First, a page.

‘Post-fact’ politics is internationally fuelling concern, particularly in contested fields of public policy, such as social and minority rights, external relations and migration/refugee affairs, and, not least, counter-terrorism and -radicalisation. The interplay of value divergence and uncertainty has proved very vulnerable to opportunistic, simplistic discourses that blend out uncomfortable facts, disqualify opposing views, and polarise public opinion.
Under such circumstances, the relationship among science, policy making, and society is taking a new twist: In the face of proliferation of fake news via social media, and the spread and ‘normalisation’ of uncivil and manipulative behaviours in the public sphere by populist and extremist parties for political gain, the demand for evidence-based resistance has become visible.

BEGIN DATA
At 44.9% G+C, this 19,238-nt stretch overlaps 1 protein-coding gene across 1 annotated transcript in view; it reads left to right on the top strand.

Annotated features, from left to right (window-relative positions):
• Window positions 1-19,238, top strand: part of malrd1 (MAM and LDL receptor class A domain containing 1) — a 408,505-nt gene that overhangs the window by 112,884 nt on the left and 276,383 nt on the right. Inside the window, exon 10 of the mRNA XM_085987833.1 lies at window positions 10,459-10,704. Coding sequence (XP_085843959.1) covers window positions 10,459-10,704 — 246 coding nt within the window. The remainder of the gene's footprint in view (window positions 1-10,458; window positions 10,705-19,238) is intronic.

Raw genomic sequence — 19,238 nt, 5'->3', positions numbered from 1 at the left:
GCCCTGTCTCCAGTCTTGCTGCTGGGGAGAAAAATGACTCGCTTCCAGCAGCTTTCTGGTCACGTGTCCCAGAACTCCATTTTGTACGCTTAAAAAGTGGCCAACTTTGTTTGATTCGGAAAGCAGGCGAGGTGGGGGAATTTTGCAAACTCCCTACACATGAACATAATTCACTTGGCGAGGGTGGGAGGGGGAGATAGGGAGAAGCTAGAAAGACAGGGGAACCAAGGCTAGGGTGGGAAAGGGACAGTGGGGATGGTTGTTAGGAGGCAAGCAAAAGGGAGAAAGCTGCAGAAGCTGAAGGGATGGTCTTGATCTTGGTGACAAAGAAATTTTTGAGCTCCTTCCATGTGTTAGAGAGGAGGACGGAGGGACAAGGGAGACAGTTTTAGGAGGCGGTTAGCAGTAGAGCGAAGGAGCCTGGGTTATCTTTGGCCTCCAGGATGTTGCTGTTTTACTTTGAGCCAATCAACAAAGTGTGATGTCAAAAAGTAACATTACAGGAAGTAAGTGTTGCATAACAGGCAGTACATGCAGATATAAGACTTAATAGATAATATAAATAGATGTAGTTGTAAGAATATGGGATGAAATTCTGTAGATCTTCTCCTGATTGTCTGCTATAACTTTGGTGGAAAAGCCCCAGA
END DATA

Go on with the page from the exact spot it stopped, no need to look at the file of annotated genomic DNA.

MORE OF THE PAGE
While researchers, policy makers, and the media operate along different logics, interests, and time-frames for their action, there is a pressing need to re-examine responsibilities of research and academia, politicians and public administration, as well as the media and the organised civil society, and recast their strategic partnerships. A common objective thereby is to contribute to the self-defence capacity of democracy’s ‘immune reflexes’ by providing evidence and facts to inform policy making both in the technical-scientific sense, and by promoting plausible counter-narratives in the social media and the public sphere in general.
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